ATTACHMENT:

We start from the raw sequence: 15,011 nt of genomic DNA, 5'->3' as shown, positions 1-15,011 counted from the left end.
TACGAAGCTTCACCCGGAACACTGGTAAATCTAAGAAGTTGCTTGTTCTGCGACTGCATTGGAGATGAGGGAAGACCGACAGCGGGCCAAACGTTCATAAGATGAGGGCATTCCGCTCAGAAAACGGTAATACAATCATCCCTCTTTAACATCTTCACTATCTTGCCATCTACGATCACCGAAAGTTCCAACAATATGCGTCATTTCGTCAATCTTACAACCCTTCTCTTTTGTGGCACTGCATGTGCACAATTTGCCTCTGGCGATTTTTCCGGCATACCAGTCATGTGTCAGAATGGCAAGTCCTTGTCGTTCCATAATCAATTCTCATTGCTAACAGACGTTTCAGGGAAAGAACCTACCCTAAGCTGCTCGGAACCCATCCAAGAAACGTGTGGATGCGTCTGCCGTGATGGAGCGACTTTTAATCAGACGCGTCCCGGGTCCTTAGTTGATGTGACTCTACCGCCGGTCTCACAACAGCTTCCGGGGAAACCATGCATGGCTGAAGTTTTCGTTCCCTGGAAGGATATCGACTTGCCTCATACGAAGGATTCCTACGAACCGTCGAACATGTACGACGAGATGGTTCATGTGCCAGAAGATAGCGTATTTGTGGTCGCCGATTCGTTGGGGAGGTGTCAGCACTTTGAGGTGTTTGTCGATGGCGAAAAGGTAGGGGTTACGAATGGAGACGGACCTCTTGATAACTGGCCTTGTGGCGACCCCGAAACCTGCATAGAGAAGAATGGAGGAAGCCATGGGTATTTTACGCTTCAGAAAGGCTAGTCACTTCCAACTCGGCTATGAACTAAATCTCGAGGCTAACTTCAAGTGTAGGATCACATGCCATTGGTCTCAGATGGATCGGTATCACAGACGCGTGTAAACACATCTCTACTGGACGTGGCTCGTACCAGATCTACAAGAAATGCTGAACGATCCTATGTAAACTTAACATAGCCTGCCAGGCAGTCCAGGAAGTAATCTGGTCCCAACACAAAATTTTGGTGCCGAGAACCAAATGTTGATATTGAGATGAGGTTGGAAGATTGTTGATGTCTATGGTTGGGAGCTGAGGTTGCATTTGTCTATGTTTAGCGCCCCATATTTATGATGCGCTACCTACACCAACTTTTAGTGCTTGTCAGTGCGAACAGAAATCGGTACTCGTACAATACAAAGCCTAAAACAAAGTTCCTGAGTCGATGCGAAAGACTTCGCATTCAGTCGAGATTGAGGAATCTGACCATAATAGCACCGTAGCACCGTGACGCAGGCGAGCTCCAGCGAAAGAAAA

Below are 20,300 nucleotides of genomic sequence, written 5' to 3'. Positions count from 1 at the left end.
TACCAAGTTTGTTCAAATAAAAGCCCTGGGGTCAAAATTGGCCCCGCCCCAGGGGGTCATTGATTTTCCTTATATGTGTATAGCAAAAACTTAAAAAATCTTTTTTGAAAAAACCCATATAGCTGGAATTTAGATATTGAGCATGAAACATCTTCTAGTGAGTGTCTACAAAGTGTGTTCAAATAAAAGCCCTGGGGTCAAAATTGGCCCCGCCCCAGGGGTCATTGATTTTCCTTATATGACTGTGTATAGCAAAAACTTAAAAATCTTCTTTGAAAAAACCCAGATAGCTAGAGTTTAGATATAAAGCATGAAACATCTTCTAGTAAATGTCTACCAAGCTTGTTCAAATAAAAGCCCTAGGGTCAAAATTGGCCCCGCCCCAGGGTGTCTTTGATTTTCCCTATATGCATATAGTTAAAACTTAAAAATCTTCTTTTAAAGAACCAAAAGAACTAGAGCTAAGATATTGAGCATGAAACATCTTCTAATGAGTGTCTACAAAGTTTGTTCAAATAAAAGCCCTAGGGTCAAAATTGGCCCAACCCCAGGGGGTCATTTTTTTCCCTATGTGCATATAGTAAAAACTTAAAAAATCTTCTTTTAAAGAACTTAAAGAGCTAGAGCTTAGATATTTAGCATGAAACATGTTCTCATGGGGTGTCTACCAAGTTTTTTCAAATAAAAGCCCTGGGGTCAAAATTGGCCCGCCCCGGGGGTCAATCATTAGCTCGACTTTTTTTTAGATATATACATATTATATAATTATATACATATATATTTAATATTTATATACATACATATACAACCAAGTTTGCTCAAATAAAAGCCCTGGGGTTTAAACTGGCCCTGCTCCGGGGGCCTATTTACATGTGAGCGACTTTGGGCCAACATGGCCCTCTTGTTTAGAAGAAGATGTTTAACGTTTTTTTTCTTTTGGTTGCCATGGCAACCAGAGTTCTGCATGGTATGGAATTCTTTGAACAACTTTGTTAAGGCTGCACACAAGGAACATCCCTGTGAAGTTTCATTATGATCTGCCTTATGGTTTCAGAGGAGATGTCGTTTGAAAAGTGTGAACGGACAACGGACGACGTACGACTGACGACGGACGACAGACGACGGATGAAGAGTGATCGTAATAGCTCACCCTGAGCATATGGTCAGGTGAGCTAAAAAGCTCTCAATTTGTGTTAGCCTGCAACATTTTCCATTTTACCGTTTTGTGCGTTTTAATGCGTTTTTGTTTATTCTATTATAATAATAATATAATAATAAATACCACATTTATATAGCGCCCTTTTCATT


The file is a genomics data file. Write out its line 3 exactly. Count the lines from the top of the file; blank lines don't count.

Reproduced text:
Below are 20,300 nucleotides of genomic sequence, written 5' to 3'. Positions count from 1 at the left end.